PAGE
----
Apple Music Lossless Explained and Best Cheap Earphones+DAC Setup for iOS and Android: Everything You Need to Know

With Apple entering the lossless space, and Spotify following suit, recording studios will be compelled to introduce a lossless tier of their albums.

Apple Music Lossless explained feature image

After about a few weeks of speculations and leaks surrounding Apple Music’s new Lossless Tier, we finally have official confirmation. Not only did Apple announce the Lossless tier on Apple Music across different platforms, but also added support for Spatial Audio with Dolby Atmos-enabled music on iOS devices. And, the icing on the cake? All of this is a free upgrade. You don’t have to pay a penny more.

But, there are obvious caveats that come with it. Lossless audio is not an easy subject to understand even if you are an audiophile. There are more questions than answers, and we understand that. Allow us to simplify things for you. And, keep reading till the end because I will also share what I think are the best entry-level audio setups for both iOS and Android hardware.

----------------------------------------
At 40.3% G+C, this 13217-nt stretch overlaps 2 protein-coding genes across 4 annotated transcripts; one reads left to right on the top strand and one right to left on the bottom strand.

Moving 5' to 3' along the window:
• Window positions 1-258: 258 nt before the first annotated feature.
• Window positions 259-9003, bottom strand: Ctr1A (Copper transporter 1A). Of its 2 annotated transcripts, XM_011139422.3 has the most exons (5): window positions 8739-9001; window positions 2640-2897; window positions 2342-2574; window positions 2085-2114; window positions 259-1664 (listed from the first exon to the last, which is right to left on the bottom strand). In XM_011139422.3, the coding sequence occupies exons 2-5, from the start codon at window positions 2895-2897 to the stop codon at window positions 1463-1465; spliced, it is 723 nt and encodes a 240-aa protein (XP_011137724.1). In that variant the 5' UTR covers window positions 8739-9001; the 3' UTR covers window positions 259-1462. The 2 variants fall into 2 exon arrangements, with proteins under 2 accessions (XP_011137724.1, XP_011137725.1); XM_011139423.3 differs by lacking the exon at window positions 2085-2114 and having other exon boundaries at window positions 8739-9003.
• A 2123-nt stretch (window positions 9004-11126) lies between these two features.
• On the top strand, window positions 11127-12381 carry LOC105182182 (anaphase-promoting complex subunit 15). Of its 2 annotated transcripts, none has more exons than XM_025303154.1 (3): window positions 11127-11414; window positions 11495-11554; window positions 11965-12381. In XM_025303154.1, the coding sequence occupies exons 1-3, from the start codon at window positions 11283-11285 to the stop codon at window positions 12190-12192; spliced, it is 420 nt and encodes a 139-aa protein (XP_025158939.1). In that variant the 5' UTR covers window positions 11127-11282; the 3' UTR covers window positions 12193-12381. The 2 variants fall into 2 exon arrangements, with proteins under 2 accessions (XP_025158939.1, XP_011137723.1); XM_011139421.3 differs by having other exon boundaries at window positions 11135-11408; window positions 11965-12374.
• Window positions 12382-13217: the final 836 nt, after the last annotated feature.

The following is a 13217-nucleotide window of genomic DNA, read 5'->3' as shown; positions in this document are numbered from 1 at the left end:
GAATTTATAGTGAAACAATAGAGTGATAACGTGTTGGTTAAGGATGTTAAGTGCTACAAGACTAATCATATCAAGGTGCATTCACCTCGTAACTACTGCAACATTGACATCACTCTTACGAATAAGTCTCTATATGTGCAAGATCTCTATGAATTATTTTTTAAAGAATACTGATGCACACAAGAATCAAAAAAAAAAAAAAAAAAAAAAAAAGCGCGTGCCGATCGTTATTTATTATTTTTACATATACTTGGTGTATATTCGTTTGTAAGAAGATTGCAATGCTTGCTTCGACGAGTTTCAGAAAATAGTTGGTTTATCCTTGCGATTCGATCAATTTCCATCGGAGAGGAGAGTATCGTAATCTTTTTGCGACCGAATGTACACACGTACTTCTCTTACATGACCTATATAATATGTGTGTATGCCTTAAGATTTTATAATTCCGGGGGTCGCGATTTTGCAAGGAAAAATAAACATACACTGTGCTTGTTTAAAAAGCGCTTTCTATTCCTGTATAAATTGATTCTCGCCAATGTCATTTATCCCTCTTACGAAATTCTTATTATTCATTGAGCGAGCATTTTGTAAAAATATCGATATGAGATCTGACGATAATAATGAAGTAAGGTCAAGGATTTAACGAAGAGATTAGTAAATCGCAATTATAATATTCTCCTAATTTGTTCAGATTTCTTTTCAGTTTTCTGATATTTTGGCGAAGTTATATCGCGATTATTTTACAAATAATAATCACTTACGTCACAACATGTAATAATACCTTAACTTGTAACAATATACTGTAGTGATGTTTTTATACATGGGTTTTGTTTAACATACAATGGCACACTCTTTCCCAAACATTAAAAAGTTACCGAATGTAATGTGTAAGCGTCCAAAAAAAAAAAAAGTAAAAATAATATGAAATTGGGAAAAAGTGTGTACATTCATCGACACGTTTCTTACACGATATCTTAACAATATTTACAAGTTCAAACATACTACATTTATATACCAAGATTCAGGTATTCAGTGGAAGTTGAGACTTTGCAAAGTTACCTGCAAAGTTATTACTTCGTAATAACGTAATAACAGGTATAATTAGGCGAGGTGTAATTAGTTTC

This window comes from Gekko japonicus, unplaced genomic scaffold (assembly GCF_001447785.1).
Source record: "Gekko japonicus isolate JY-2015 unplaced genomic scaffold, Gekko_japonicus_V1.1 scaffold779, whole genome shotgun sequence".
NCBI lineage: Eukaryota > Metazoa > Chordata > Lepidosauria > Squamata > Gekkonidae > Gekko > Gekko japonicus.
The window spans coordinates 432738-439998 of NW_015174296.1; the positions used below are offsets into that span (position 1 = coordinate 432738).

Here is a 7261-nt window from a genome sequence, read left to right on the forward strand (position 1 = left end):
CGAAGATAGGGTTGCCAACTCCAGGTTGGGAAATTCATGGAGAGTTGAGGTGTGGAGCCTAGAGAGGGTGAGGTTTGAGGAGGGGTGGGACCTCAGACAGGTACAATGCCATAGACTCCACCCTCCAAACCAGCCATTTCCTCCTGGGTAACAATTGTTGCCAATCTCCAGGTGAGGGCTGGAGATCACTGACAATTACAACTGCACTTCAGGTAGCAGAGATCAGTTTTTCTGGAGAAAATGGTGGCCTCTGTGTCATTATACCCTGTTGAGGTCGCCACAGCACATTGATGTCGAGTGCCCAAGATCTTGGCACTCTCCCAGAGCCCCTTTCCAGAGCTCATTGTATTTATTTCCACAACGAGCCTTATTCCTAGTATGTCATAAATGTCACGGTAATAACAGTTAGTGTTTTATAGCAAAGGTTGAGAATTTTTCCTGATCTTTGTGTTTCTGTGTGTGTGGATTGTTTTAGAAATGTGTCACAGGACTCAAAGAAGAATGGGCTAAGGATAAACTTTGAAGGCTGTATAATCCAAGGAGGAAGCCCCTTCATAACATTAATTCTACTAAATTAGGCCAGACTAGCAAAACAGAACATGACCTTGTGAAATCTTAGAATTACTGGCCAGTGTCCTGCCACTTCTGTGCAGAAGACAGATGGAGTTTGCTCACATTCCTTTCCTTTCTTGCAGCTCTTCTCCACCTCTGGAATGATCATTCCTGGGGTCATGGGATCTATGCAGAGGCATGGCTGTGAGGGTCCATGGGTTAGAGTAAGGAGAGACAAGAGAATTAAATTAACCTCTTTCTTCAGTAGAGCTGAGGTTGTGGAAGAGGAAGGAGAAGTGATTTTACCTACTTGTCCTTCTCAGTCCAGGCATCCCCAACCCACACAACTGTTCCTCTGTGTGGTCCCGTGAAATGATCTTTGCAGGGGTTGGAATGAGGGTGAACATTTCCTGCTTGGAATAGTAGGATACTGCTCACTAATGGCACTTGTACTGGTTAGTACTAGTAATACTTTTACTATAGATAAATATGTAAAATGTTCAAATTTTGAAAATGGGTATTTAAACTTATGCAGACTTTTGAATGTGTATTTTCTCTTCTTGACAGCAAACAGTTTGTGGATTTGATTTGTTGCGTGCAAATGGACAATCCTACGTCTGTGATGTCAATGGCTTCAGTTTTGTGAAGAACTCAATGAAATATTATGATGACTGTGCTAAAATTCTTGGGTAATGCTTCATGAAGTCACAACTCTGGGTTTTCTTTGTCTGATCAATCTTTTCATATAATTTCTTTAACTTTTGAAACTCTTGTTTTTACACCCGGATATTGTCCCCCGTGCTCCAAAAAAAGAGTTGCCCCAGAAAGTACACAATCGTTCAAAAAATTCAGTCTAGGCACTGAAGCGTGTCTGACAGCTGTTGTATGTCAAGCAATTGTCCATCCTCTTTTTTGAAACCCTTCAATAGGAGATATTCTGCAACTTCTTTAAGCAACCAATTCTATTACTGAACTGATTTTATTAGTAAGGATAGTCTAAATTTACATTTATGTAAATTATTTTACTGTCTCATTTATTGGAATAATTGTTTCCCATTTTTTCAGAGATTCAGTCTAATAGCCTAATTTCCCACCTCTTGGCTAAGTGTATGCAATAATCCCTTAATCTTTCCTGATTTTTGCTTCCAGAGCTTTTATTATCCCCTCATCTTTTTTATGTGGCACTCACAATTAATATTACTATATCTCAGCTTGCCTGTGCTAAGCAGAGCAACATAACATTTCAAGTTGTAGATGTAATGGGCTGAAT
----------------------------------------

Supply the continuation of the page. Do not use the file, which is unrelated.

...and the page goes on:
What is Lossless Music?

Up until now, all Apple Music streaming content was limited to standard audio quality with AAC codec. In comparison, services such as Amazon HD and Tidal have a higher lossless or Hi-Fi or Master quality that offers much higher quality audio the way the artist intended. Note that lossless is still compressed music in digital format but it stores data in less space without losing any audio information. One of the most common lossless audio compression codecs includes FLAC. In comparison, MP3 and AAC are your typical lossy codecs.